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ACCC asks Australians to sign up for broadband speed tests

ACCC asks Australians to sign up for broadband speed tests

$7M program to enable consumers to make better decisions about broadband plans

The Australian Competition and Consumer Commission is calling on Australians to be part of a program that will measure and compare broadband speeds across the country.

Under the program, hardware will be installed in around 4,000 households over four years, beginning with 2,000 volunteers in the first year. The devices will do remote testing to determine typical speeds on fixed-line NBN services at various times throughout the day.

The ACCC said the broadband speeds program will also help it determine if issues relating to poor speeds at peak times are being caused by the performance of the NBN or the network management decisions made by ISPs.

Complaints to the Telecommunications Industry Ombudsman about internet data speeds increased 48 per cent during 2015-16, making it the single largest issue for consumer complaints during the year.

“Australians spend over $4 billion per year on fixed broadband services and currently many consumers are left angry, frustrated, and dissatisfied by services that don’t deliver the peak speeds that are promised," said ACCC acting chair, Delia Rickard.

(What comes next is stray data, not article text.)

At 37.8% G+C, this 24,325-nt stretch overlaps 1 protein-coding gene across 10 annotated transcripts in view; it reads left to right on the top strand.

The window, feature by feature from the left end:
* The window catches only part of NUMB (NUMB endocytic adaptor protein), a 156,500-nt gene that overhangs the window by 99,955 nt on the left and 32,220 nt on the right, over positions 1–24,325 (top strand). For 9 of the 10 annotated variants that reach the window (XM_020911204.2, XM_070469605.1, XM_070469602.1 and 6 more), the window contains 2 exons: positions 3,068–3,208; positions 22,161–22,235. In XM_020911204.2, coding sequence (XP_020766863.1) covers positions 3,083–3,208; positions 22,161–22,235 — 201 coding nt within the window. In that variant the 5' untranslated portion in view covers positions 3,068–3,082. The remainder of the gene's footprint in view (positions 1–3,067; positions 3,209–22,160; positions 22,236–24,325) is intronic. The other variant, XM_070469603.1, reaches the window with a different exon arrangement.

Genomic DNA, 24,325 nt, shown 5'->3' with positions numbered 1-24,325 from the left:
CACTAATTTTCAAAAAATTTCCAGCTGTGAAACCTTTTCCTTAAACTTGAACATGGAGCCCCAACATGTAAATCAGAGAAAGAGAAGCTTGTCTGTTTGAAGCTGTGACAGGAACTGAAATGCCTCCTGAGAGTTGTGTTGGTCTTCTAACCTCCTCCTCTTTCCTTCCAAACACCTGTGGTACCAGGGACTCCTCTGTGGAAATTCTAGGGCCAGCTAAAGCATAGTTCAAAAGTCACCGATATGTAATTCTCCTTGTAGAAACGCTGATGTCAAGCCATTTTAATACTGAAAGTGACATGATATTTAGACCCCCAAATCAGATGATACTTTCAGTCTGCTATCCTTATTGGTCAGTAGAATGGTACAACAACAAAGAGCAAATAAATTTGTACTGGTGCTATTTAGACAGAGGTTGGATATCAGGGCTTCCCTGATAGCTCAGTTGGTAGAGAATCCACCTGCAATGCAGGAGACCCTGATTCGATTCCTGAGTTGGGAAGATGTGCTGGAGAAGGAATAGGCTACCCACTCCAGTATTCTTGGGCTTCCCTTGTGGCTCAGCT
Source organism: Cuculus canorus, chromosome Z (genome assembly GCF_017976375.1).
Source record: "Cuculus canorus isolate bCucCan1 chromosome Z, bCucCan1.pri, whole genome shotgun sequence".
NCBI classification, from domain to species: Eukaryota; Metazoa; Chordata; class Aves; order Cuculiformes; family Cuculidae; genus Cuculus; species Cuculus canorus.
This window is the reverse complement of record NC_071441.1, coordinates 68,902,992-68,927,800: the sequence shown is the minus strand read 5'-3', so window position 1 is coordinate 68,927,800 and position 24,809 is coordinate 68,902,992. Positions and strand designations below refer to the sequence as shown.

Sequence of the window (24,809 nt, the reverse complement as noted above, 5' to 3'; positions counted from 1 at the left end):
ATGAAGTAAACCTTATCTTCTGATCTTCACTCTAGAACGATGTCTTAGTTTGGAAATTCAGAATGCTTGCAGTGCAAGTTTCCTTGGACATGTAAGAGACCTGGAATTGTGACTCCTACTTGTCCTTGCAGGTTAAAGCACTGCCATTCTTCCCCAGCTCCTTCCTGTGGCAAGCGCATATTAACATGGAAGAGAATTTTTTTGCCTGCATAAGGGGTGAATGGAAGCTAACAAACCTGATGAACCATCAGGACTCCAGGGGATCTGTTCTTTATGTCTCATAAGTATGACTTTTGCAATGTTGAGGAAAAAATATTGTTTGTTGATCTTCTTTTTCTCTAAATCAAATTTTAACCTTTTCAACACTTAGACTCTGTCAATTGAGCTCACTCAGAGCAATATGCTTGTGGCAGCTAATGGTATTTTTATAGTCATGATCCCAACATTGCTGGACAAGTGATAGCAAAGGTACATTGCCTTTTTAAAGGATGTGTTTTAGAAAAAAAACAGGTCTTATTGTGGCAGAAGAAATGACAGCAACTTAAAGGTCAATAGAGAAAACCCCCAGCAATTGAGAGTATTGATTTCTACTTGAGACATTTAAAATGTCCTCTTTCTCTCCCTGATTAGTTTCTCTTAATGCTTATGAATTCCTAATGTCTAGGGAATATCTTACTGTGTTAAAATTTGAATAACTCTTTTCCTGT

“The volunteers will be helping to produce accurate, transparent, and comparable information about the quality and reliability of the fixed line broadband services available in their area. This will lead to more competition and better value for money for broadband services,” she added.

The competition watchdog said it was also investigating examples of where ISPs may have misled consumers in relation to their broadband speeds and other issues related to consumer guarantees that may raise concerns under Australian Consumer Law.

On April 7, the federal government said it would fund the broadband performance monitoring program. The ACCC went to tender on May 30 for an independent testing provider for the program. The ACCC will finalise the volunteer panel around September to commence testing and provide the first performance reports by the end of the year.

The panel will comprise customers from several ISPs over a range of broadband technologies and different retail speeds and plans. The majority of the testing will be on NBN services but there will be some testing of other next-generation services and ADSL technologies in the early part of the program, the ACCC said.

Consumers can sign up here.

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Tags Telecommunications Industry Ombudsman (TIO)Australian Competition and Consumer Commission (ACCC)ADSLacccnational broadband networkDelia RickardbroadbandNBN

More about Australian Competition and Consumer CommissionTelecommunications Industry Ombudsman

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